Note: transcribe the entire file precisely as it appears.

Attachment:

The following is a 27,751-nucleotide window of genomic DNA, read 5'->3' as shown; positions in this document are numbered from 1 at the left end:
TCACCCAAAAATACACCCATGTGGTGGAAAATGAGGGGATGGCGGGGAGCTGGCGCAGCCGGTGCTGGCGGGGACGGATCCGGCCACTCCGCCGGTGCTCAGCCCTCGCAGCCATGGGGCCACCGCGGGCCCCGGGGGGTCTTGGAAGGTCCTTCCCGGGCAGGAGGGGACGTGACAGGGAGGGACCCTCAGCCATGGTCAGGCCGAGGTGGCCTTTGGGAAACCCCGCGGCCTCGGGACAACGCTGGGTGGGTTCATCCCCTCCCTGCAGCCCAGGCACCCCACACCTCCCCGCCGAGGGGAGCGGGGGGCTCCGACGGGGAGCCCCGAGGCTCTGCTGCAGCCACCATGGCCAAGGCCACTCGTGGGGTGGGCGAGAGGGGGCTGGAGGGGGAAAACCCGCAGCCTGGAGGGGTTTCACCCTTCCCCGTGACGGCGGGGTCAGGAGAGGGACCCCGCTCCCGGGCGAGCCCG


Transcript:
The following is a 27,751-nucleotide window of genomic DNA, read 5'->3' as shown; positions in this document are numbered from 1 at the left end:
TCACCCAAAAATACACCCATGTGGTGGAAAATGAGGGGATGGCGGGGAGCTGGCGCAGCCGGTGCTGGCGGGGACGGATCCGGCCACTCCGCCGGTGCTCAGCCCTCGCAGCCATGGGGCCACCGCGGGCCCCGGGGGGTCTTGGAAGGTCCTTCCCGGGCAGGAGGGGACGTGACAGGGAGGGACCCTCAGCCATGGTCAGGCCGAGGTGGCCTTTGGGAAACCCCGCGGCCTCGGGACAACGCTGGGTGGGTTCATCCCCTCCCTGCAGCCCAGGCACCCCACACCTCCCCGCCGAGGGGAGCGGGGGGCTCCGACGGGGAGCCCCGAGGCTCTGCTGCAGCCACCATGGCCAAGGCCACTCGTGGGGTGGGCGAGAGGGGGCTGGAGGGGGAAAACCCGCAGCCTGGAGGGGTTTCACCCTTCCCCGTGACGGCGGGGTCAGGAGAGGGACCCCGCTCCCGGGCGAGCCCG